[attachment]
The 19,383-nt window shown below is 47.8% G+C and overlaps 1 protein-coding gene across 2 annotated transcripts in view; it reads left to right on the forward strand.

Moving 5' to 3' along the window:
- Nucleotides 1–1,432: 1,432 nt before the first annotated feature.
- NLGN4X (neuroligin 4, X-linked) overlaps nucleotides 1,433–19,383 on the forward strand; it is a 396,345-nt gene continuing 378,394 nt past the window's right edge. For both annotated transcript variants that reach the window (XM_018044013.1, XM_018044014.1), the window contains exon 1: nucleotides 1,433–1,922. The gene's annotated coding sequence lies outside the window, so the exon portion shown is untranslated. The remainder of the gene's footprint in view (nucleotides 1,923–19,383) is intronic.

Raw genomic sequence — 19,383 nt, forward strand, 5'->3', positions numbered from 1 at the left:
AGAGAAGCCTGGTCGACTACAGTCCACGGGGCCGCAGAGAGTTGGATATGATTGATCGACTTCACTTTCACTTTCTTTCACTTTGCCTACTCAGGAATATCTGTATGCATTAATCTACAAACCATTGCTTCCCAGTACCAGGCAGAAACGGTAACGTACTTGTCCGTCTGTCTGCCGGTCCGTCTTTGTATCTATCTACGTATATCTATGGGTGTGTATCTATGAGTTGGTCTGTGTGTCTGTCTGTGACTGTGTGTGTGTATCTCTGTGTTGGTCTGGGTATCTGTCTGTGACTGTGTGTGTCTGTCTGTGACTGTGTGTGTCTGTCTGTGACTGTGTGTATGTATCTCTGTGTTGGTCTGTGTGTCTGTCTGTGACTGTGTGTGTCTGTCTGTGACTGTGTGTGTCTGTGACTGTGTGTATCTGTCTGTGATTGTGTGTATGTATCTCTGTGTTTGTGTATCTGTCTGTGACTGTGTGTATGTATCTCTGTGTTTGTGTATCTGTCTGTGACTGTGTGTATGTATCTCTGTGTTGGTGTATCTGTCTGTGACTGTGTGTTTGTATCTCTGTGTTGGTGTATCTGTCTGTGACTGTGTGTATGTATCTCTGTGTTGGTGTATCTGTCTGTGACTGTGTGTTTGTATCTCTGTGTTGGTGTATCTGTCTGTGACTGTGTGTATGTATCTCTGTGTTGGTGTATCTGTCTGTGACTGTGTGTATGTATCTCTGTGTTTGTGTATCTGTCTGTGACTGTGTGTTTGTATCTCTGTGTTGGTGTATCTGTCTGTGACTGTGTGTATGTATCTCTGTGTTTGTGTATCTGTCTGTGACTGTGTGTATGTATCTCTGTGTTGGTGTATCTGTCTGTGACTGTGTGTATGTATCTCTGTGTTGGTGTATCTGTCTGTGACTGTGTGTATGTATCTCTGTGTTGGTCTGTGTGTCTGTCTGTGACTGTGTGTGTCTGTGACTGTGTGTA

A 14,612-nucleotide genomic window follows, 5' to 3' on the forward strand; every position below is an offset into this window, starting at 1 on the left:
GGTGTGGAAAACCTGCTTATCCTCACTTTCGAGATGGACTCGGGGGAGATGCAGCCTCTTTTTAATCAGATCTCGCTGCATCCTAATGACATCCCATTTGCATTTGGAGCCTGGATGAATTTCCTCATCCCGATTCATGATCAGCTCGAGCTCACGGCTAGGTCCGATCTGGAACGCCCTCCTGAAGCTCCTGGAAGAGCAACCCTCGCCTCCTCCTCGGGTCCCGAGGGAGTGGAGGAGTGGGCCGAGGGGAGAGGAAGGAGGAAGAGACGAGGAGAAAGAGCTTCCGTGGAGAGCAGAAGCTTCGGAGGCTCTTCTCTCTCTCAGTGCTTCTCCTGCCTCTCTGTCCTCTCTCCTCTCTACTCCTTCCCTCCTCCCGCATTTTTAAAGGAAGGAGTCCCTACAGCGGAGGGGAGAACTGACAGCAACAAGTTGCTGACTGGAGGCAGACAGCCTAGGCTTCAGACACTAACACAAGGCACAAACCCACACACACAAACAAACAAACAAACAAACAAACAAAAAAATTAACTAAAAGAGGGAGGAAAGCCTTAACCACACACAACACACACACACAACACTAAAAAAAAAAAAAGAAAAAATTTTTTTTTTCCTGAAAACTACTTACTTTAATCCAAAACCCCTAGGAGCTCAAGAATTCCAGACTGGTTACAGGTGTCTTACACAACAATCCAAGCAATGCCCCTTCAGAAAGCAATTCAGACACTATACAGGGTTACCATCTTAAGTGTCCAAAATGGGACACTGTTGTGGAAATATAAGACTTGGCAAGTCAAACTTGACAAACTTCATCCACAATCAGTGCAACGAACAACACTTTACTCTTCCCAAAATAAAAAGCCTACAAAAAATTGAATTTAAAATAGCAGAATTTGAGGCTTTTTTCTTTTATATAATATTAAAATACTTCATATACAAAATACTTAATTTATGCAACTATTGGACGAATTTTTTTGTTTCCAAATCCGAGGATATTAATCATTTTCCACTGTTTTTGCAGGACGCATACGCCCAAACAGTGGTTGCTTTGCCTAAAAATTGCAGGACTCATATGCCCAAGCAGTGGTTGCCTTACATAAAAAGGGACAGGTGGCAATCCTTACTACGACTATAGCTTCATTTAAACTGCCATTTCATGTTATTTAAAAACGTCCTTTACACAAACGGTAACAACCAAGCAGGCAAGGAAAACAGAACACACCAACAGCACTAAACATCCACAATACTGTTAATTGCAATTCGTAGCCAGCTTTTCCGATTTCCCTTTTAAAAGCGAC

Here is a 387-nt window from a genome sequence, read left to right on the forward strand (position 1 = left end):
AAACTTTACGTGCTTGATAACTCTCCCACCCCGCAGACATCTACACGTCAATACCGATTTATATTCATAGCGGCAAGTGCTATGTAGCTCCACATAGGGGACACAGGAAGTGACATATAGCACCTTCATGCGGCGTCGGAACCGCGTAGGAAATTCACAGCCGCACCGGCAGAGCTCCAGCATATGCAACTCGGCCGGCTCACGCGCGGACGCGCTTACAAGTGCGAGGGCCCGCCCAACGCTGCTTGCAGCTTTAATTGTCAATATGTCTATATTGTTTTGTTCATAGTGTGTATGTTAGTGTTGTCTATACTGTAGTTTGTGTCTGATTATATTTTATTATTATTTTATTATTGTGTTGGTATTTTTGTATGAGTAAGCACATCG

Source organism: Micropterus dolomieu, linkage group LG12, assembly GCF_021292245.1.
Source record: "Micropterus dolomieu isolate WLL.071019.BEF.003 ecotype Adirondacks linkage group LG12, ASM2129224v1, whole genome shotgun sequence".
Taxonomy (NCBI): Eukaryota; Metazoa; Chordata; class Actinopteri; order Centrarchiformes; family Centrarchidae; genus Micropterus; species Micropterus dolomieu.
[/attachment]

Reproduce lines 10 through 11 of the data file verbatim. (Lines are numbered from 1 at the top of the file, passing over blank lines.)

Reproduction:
AAACTTTACGTGCTTGATAACTCTCCCACCCCGCAGACATCTACACGTCAATACCGATTTATATTCATAGCGGCAAGTGCTATGTAGCTCCACATAGGGGACACAGGAAGTGACATATAGCACCTTCATGCGGCGTCGGAACCGCGTAGGAAATTCACAGCCGCACCGGCAGAGCTCCAGCATATGCAACTCGGCCGGCTCACGCGCGGACGCGCTTACAAGTGCGAGGGCCCGCCCAACGCTGCTTGCAGCTTTAATTGTCAATATGTCTATATTGTTTTGTTCATAGTGTGTATGTTAGTGTTGTCTATACTGTAGTTTGTGTCTGATTATATTTTATTATTATTTTATTATTGTGTTGGTATTTTTGTATGAGTAAGCACATCG

Source organism: Micropterus dolomieu, linkage group LG12, assembly GCF_021292245.1.